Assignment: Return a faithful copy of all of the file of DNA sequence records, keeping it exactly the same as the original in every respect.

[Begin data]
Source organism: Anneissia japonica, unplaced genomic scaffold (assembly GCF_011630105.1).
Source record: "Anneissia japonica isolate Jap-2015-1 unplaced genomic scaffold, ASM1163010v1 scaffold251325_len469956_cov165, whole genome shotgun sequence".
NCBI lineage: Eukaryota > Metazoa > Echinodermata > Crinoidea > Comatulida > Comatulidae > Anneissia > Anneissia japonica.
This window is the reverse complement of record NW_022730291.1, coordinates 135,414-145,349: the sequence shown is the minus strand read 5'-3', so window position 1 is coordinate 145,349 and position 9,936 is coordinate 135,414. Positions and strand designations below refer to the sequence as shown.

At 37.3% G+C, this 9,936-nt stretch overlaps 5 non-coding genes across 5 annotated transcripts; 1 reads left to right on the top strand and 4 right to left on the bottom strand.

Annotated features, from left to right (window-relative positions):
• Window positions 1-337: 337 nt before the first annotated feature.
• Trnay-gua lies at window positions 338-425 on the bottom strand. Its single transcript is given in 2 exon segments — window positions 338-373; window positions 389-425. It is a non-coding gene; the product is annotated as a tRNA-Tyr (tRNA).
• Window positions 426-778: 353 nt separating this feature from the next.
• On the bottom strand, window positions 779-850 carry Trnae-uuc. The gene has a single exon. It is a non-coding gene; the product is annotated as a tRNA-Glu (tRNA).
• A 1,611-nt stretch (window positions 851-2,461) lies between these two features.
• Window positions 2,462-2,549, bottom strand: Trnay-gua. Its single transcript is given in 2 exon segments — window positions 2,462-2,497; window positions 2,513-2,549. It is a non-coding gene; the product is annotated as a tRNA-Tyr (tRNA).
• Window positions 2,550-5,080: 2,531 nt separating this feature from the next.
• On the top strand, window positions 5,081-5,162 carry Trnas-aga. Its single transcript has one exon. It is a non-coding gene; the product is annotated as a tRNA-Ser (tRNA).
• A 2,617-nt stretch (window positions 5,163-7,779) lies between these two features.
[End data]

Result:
Source organism: Anneissia japonica, unplaced genomic scaffold (assembly GCF_011630105.1).
Source record: "Anneissia japonica isolate Jap-2015-1 unplaced genomic scaffold, ASM1163010v1 scaffold251325_len469956_cov165, whole genome shotgun sequence".
NCBI lineage: Eukaryota > Metazoa > Echinodermata > Crinoidea > Comatulida > Comatulidae > Anneissia > Anneissia japonica.
This window is the reverse complement of record NW_022730291.1, coordinates 135,414-145,349: the sequence shown is the minus strand read 5'-3', so window position 1 is coordinate 145,349 and position 9,936 is coordinate 135,414. Positions and strand designations below refer to the sequence as shown.

At 37.3% G+C, this 9,936-nt stretch overlaps 5 non-coding genes across 5 annotated transcripts; 1 reads left to right on the top strand and 4 right to left on the bottom strand.

Annotated features, from left to right (window-relative positions):
• Window positions 1-337: 337 nt before the first annotated feature.
• Trnay-gua lies at window positions 338-425 on the bottom strand. Its single transcript is given in 2 exon segments — window positions 338-373; window positions 389-425. It is a non-coding gene; the product is annotated as a tRNA-Tyr (tRNA).
• Window positions 426-778: 353 nt separating this feature from the next.
• On the bottom strand, window positions 779-850 carry Trnae-uuc. The gene has a single exon. It is a non-coding gene; the product is annotated as a tRNA-Glu (tRNA).
• A 1,611-nt stretch (window positions 851-2,461) lies between these two features.
• Window positions 2,462-2,549, bottom strand: Trnay-gua. Its single transcript is given in 2 exon segments — window positions 2,462-2,497; window positions 2,513-2,549. It is a non-coding gene; the product is annotated as a tRNA-Tyr (tRNA).
• Window positions 2,550-5,080: 2,531 nt separating this feature from the next.
• On the top strand, window positions 5,081-5,162 carry Trnas-aga. Its single transcript has one exon. It is a non-coding gene; the product is annotated as a tRNA-Ser (tRNA).
• A 2,617-nt stretch (window positions 5,163-7,779) lies between these two features.